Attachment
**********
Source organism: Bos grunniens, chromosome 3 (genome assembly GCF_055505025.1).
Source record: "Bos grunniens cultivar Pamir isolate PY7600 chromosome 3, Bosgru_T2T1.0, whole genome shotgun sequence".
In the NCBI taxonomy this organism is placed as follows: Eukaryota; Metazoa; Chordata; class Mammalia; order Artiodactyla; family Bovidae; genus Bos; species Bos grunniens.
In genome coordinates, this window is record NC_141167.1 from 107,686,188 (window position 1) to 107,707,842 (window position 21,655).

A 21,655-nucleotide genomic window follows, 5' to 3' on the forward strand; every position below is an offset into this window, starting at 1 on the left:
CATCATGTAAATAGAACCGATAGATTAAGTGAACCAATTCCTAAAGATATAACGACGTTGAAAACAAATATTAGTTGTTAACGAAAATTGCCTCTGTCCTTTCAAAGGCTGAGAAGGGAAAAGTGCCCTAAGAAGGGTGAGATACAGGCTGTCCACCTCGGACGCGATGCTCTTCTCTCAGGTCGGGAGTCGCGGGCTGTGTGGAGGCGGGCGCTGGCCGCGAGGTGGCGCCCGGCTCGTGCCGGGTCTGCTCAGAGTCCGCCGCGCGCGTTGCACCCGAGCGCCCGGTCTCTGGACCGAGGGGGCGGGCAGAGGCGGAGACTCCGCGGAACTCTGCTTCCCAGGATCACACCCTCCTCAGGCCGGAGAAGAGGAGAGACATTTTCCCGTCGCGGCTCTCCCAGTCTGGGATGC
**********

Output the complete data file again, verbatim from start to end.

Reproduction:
Source organism: Bos grunniens, chromosome 3 (genome assembly GCF_055505025.1).
Source record: "Bos grunniens cultivar Pamir isolate PY7600 chromosome 3, Bosgru_T2T1.0, whole genome shotgun sequence".
In the NCBI taxonomy this organism is placed as follows: Eukaryota; Metazoa; Chordata; class Mammalia; order Artiodactyla; family Bovidae; genus Bos; species Bos grunniens.
In genome coordinates, this window is record NC_141167.1 from 107,686,188 (window position 1) to 107,707,842 (window position 21,655).

A 21,655-nucleotide genomic window follows, 5' to 3' on the forward strand; every position below is an offset into this window, starting at 1 on the left:
CATCATGTAAATAGAACCGATAGATTAAGTGAACCAATTCCTAAAGATATAACGACGTTGAAAACAAATATTAGTTGTTAACGAAAATTGCCTCTGTCCTTTCAAAGGCTGAGAAGGGAAAAGTGCCCTAAGAAGGGTGAGATACAGGCTGTCCACCTCGGACGCGATGCTCTTCTCTCAGGTCGGGAGTCGCGGGCTGTGTGGAGGCGGGCGCTGGCCGCGAGGTGGCGCCCGGCTCGTGCCGGGTCTGCTCAGAGTCCGCCGCGCGCGTTGCACCCGAGCGCCCGGTCTCTGGACCGAGGGGGCGGGCAGAGGCGGAGACTCCGCGGAACTCTGCTTCCCAGGATCACACCCTCCTCAGGCCGGAGAAGAGGAGAGACATTTTCCCGTCGCGGCTCTCCCAGTCTGGGATGC